While rates spiked during the September 2019 repo crisis after banks failed to absorb excess Treasury collateral entering the system, this time, interbank rates are about to move below 0% for the first time in U.S. history, creating potential chaos in repo land. “Today, the banking system is running out of balance sheet, and money funds are running out of collateral. Soon there will be too much cash in the system; TGA balances will decline from $1.6 trillion to $500 billion by the end of June,” Zoltan says.
Right now, banks won’t have the capacity to add this $1 trillion inflow of deposits, reserves, and Treasuries onto their balance sheets. “J.P. Morgan can’t grow more due to G-SIB constraints; Citibank flat-lined its balance sheet growth …. Bank of America has the capacity to add only $150 billion of deposits … and Wells Fargo’s $500 billion capacity is constrained by its asset growth ban.”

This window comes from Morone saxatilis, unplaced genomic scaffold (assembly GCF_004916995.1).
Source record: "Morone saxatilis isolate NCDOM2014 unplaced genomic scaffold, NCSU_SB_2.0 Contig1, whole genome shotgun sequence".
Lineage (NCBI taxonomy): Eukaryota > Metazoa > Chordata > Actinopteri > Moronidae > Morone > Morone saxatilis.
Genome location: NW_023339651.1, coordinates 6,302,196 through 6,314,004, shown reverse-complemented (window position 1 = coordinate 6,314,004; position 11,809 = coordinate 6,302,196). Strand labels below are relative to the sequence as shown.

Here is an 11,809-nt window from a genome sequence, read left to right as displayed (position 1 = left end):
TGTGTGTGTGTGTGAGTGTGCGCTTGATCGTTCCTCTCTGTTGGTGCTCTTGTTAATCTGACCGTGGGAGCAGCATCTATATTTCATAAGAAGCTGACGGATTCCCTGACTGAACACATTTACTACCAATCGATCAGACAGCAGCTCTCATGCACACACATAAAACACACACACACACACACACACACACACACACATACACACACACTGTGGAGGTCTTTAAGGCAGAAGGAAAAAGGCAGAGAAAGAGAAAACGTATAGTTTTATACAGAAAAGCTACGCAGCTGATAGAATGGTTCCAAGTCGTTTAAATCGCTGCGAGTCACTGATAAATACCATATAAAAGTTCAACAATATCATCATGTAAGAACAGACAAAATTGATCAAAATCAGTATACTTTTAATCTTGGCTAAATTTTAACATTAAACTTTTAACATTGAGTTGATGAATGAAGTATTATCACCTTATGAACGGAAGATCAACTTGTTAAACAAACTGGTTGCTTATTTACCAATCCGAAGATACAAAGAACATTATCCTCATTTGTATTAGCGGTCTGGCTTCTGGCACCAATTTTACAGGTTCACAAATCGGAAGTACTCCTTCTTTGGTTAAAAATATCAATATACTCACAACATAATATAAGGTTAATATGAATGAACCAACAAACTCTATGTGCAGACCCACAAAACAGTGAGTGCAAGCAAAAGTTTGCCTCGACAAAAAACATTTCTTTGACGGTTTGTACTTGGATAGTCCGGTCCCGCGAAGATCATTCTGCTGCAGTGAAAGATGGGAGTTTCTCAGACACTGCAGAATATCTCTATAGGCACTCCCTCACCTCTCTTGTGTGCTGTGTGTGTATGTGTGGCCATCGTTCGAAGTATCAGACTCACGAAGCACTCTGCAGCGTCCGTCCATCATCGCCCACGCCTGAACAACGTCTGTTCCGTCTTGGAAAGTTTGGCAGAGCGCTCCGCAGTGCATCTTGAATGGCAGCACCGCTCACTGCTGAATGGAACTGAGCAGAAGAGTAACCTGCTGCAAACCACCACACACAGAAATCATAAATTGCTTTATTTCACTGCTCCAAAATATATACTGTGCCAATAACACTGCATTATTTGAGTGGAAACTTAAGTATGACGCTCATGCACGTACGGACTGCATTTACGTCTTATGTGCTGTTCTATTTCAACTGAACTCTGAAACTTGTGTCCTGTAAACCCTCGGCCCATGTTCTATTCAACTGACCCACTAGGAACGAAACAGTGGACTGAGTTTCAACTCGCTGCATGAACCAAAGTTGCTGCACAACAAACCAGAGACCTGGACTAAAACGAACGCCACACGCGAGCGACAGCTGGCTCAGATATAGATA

The solution remains for the Fed to remove limits on its overnight reverse repo (RRP) facility allowing institutions to fund additional business, and the central bank must also hike the overnight repo rate by 1.00% to encourage financial institutions to absorb these reserves. Otherwise, it will be the first time commercial banks have had to deal with a negative interest rate policy (NIRP). “Unless the RRP facility gets uncapped, bill and repo rates can trade negative and money funds may turn away inflows, as they won’t invest at negative rates.”
Let’s say Zoltan’s right: Trouble in the repo market ensues, and headlines appear all over financial and social media. Will we experience Armageddon? Unlikely.